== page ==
As a sculptor, Bohunnis has produced immersive installations using wax, silicone, linen, leather and latex in contradictory combinations with metal, and each other. The results are room-sized ensembles of sculptures – material gestures – charged with allusions to the body, sex, futility, violence and control. Staged in tense relation to one another, Bohunnis’ objects often take on anthropomorphic (human-like) or bodily qualities: a diagonal steel shaft impales a plump latex pillow, forcefully pinning it to the wall; a block of pink jelly wax bows mournfully in the thin grip of two tarnished metal rods; stainless steel hooks stretch a taught plane of latex like freshly flayed skin. Bohunnis undercuts the utility and functionality of her chosen materials, instead casting their given meanings and associations into a state of flux – aluminium undulates like a landscape, steel sheets are draped like textile, silicone transforms into flesh. “The way I see materials and identity is very similar. This one thing is served to you and it appears all the same; a tube is a tube, a piece of linen is a piece of linen. But when you add or subtract from it, it creates a different conversation…it can transform into many different things.”[1]

[1] Kate Bohunnis, unpublished interview by Belinda Howden, Adelaide, 5 July, 2021, 1:11:02

In a recent in-conversation with Kate Bohunnis and Erin Davidson, Project Officer at AGSA hosted by Station, Melbourne, Bohunnis described her mother as an influential person in her life. Her mother was a very creative person, and as a child Kate had lots of freedoms – she was even allowed to draw on the walls at home!

  • What’s something you would like to change about your bedroom that your parents won’t let you do?
  • If there were no boundaries and you knew you wouldn’t fail, what is something you would like to do or create that you can’t do now?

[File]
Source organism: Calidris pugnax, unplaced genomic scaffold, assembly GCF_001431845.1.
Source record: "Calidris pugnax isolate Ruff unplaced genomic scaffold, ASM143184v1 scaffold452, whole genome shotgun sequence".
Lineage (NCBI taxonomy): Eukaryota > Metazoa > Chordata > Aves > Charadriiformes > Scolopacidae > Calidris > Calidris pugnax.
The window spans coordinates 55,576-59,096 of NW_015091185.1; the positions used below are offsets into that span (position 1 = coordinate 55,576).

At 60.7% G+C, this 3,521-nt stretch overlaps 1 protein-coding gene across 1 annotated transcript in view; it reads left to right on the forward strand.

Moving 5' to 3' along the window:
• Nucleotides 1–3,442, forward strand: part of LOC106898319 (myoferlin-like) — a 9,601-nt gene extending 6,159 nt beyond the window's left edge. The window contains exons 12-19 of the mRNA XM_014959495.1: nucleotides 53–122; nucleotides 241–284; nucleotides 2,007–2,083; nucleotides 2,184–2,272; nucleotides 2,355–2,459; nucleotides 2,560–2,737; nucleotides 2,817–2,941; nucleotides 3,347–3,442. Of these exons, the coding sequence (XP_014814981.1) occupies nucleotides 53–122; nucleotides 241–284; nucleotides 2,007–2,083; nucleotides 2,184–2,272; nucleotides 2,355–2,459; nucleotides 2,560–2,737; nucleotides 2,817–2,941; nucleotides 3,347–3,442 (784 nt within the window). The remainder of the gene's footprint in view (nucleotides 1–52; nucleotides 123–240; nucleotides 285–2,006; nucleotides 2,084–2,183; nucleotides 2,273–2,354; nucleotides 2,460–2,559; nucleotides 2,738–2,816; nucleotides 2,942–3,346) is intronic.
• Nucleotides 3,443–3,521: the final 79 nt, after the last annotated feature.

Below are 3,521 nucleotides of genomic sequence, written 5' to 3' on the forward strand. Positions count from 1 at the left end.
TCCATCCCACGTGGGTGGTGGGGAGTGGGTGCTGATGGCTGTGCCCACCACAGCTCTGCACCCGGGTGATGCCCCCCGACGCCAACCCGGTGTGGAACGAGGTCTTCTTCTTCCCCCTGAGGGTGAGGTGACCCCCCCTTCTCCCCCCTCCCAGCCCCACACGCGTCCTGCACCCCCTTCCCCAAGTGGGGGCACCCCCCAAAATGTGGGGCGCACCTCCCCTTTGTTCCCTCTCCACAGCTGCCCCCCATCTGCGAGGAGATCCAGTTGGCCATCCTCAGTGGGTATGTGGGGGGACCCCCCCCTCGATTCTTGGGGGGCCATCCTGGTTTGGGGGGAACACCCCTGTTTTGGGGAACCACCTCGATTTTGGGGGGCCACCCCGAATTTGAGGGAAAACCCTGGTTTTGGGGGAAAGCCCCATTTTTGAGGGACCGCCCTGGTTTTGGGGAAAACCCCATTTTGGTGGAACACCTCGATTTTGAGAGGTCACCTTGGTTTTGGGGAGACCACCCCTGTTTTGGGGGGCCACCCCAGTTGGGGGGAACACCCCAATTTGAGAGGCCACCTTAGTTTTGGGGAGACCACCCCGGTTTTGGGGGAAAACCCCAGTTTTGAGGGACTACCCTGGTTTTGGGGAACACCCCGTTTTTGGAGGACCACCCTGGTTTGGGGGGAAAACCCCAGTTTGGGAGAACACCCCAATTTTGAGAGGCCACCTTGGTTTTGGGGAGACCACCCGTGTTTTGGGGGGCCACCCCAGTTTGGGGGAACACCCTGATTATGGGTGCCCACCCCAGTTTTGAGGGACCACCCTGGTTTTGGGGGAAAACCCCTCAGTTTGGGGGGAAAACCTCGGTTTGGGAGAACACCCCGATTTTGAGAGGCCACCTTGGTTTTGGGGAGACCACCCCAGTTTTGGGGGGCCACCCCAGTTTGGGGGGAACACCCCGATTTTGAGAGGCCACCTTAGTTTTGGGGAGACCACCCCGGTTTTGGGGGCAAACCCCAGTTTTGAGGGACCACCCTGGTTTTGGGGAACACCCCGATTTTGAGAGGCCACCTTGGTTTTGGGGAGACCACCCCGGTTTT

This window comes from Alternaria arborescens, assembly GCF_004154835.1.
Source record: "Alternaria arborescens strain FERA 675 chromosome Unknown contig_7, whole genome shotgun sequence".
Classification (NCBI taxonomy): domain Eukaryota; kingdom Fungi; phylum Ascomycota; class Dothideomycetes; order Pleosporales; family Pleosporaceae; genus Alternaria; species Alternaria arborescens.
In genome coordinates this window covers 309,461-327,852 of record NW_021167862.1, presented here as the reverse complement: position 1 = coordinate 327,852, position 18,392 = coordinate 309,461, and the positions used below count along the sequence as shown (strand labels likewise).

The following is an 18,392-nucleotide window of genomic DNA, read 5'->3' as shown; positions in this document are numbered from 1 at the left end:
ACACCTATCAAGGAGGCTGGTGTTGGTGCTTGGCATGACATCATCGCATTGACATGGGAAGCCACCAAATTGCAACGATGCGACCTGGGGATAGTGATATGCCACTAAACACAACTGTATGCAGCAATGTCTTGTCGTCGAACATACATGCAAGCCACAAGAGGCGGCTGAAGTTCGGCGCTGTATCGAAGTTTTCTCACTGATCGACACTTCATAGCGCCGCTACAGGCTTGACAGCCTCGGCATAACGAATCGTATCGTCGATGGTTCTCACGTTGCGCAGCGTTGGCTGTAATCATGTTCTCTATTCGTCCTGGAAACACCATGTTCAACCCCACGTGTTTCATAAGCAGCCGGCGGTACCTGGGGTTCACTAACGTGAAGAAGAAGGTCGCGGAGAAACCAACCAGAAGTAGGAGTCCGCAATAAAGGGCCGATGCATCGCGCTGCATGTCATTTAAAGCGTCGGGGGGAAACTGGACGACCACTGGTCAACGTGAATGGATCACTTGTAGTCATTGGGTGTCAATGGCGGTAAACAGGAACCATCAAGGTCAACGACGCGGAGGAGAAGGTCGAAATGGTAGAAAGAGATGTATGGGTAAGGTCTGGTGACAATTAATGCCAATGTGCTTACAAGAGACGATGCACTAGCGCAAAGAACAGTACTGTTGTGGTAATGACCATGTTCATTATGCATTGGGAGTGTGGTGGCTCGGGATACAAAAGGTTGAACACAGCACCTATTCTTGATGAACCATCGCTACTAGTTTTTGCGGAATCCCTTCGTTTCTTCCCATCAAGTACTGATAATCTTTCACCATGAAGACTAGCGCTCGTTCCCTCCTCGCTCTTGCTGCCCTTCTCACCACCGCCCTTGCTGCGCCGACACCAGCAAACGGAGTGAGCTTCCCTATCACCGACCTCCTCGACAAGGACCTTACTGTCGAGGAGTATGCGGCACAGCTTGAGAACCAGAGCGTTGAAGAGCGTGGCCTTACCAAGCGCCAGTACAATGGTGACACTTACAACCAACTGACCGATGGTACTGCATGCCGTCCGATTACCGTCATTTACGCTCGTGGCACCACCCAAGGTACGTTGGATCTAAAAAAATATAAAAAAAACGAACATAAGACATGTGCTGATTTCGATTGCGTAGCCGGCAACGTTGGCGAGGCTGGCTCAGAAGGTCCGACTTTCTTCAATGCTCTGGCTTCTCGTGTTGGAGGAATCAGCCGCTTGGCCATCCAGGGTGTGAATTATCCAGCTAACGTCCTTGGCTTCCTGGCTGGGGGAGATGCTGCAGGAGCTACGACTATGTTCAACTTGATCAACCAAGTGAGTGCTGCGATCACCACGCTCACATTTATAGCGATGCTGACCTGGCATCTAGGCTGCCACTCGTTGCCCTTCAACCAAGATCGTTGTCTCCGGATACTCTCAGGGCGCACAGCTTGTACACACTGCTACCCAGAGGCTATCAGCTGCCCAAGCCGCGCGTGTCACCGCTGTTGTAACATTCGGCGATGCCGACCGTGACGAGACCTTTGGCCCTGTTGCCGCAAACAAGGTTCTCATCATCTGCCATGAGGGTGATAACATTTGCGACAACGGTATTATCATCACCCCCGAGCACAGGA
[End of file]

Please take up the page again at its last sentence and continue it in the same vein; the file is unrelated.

Kate Bohunnis explores a variety of materials including metal, textiles, printmaking and sound to communicate her ideas. Select two very different mediums to create a work of art about the same idea.

While Bohunnis’ work is about personal experiences and identity, her ideas also develop through experimentation with materials. Kate is always willing to give anything a go where materials are concerned. She created all the elements of edges of excess, including the metal fabrication and took risks with using silicone, which can sometimes be a very unpredictable medium to work with.

  • Challenge yourself to create a work of art using a single material. Experiment with everyday materials such as paper, toothpicks or fabric. Test its limits – tear cut, bend stretch, twist or overlap your chosen material.
  • Make it move! Create kinetic sculpture about a personal experience or memory.

Gender stereotypes continue to be an area of interest for Bohunnis. In a recent in-conversation with Bohunnis and Erin Davidson, Project Officer at AGSA hosted by Station, Melbourne, Bohunnis discussed how she still found it surprising how she was often ignored or dismissed when purchasing materials for her work. In the 2021 exhibition fill me up and make me useful at Station, Melbourne, Bohunnis contrasts soft textiles with sharp steel.   

  • Create a work of art using two materials that have opposing textural qualities. How will you combine the two materials so that your work is cohesive or unified?
  • Take it further: investigate other contemporary artists who explore or challenge gender stereotypes in their work, start by looking at British artist Grayson Perry. 

The Gallery’s Learning programs are supported by the Department for Education.

This education resource has been developed in collaboration with ACE Open and the Art Gallery of South Australia. Written by Belinda Howden with contributions from Louise Dunn, Kylie Neagle and Dr. Lisa Slade.